Links for 5/28/2002

Blogosphere: the emerging Media Ecosystem

How Weblogs and Journalists work together to Report, Filter and Break the News

Trying to understand the complex relationship between bloggers and journalists has become my own personal Waterloo.

I’ve taken a few stabs at it already, and learned a lot along the way. Lesson One: Blogs can do a tremendous job breaking news, and journalists are wise to start their own to tap that power. Lesson Two: Some rare bloggers become amateur journalists, a status which brings with it its own unique ethical challenges. Lesson Three: Most bloggers are more like Columnists than capital-J Journalists.

Web logging can serve many roles

Corporate Web logging — an emerging way for companies to get the word out about products and services — is getting quite a bit of notice from the online community. Does it really work? What are its potential uses — and abuses?

Web logs are regularly (even daily) updated Web pages offering a blend of commentary and links. They can be personality-based, news-oriented or topic-specific, but they share the qualities of immediacy, iconoclasm and a highly active feedback loop.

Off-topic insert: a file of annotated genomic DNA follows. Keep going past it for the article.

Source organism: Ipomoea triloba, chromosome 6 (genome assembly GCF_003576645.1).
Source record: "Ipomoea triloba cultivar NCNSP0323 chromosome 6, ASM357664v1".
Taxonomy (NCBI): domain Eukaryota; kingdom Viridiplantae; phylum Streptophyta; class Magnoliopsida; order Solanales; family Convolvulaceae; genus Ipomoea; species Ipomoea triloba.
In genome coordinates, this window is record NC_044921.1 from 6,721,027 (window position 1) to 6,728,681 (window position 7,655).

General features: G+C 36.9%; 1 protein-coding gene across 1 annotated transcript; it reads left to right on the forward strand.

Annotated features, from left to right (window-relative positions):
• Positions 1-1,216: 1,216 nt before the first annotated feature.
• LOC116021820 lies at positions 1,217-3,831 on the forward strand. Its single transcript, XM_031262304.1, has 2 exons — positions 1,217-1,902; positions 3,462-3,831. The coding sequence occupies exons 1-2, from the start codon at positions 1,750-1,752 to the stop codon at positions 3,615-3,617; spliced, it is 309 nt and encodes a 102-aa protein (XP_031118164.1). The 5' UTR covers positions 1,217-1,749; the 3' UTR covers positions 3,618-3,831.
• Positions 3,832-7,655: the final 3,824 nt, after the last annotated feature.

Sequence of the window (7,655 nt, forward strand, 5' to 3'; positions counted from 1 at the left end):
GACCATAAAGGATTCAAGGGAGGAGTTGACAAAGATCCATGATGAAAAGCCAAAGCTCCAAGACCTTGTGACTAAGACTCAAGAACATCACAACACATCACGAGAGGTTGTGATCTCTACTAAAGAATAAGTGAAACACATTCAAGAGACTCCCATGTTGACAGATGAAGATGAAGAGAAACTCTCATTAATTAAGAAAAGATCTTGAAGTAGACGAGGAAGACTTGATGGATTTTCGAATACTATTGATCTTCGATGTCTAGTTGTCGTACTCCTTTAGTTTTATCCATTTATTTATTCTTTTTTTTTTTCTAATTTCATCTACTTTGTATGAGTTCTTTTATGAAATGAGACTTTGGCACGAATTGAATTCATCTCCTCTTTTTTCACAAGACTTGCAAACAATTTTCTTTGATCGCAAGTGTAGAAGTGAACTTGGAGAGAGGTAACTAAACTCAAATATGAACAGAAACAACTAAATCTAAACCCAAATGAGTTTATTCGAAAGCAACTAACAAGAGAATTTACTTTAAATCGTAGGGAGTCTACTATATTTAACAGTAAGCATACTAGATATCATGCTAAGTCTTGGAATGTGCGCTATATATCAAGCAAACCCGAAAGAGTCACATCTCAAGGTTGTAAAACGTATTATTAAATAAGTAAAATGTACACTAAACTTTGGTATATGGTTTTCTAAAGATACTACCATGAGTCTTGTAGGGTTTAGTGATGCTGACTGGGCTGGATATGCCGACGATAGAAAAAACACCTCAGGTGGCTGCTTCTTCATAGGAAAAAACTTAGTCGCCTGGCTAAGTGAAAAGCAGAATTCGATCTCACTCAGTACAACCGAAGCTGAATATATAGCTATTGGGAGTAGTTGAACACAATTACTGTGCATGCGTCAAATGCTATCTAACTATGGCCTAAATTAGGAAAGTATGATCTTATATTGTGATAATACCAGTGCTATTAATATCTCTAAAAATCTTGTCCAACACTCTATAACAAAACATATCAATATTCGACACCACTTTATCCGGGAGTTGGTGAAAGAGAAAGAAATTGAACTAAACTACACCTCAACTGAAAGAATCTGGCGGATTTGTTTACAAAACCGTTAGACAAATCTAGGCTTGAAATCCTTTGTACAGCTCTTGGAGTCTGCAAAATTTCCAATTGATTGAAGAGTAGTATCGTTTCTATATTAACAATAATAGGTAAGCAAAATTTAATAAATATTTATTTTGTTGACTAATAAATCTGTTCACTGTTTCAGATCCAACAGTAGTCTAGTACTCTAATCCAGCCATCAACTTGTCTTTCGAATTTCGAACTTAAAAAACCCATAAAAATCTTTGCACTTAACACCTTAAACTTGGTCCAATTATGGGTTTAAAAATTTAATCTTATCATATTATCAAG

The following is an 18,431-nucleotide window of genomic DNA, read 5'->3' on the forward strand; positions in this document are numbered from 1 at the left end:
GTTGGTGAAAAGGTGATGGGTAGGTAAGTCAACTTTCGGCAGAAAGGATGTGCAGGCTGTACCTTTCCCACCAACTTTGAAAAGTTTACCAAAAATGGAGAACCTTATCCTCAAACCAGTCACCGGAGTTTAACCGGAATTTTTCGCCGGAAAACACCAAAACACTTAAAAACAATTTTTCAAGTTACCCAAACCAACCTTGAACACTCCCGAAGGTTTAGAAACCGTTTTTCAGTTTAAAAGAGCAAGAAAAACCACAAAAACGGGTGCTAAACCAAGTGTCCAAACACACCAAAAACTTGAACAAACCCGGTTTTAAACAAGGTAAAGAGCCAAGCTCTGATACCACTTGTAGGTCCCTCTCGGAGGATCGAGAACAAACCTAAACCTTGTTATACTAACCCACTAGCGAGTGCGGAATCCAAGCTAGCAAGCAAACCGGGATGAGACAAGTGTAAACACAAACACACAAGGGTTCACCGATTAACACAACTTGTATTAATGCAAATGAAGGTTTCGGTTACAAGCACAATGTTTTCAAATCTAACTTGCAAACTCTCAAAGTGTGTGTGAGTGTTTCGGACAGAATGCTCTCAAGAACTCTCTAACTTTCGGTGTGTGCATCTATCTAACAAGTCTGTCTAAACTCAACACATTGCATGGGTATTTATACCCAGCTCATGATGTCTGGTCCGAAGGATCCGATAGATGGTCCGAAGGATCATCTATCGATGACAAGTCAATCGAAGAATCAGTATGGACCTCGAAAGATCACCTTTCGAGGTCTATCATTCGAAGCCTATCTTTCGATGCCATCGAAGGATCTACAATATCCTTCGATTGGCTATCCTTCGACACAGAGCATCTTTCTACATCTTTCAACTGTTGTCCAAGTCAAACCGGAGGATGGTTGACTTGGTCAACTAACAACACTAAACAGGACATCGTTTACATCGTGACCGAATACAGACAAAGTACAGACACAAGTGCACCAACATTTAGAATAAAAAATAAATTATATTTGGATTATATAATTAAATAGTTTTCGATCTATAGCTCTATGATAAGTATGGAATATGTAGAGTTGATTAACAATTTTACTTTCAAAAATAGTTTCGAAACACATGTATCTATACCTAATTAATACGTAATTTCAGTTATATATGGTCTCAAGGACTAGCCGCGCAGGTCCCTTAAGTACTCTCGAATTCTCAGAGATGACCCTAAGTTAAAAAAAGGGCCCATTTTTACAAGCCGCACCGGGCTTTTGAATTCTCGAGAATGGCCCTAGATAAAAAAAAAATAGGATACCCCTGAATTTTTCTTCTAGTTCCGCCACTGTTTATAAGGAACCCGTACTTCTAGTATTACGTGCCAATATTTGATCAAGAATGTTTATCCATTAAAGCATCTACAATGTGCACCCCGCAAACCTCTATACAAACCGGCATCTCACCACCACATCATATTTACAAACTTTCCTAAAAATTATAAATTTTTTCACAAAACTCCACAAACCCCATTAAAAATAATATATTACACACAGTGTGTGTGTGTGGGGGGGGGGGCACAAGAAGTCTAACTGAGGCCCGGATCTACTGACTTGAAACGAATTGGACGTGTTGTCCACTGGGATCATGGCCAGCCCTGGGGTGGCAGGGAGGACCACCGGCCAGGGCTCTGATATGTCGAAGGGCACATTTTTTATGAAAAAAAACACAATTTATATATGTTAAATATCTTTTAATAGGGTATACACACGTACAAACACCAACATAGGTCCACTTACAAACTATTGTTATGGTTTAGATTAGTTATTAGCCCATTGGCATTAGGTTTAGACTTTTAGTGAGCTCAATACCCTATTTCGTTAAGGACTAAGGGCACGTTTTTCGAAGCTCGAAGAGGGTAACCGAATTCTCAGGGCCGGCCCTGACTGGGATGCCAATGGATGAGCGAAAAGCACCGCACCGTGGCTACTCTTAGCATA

As a grass-roots vehicle, blogs (as they’re nicknamed) have largely been the domain of individuals, not businesses. There are an estimated 500,000 blogs on the Web (nobody really knows the exact number), most of which are broadsides of sorts for their authors.

Weary, Bush mocks reporter

“I wonder why it is you think there are such strong sentiments in Europe against you and against this administration?” the reporter said. “Why, particularly, there’s a view that you and your administration are trying to impose America’s will on the rest of the world, particularly when it comes to the Middle East and where the war on terrorism goes next?”

Turning to Mr. Chirac, he added in French: “And, Mr. President, would you maybe comment on that?”

“Very good,” Mr. Bush said sardonically. “The guy memorizes four words, and he plays like he’s intercontinental.”

“I can go on,” Mr. Gregory offered.

“I’m impressed — que bueno,” said Mr. Bush, using the Spanish phrase for “how wonderful.” He deadpanned: “Now I’m literate in two languages.”

Bugs may control weather: Study

British scientists have launched a study to find out if airborne bugs in clouds control the Earth’s weather.

Scientists believe certain bug species may have evolved the ability to manipulate the weather in order to secure their own survival.

Links for 5/13/2002

Will the Blogs Kill Old Media?

One blog avatar has formally wagered that by 2007, more readers will get their news from blogs than from The New York Times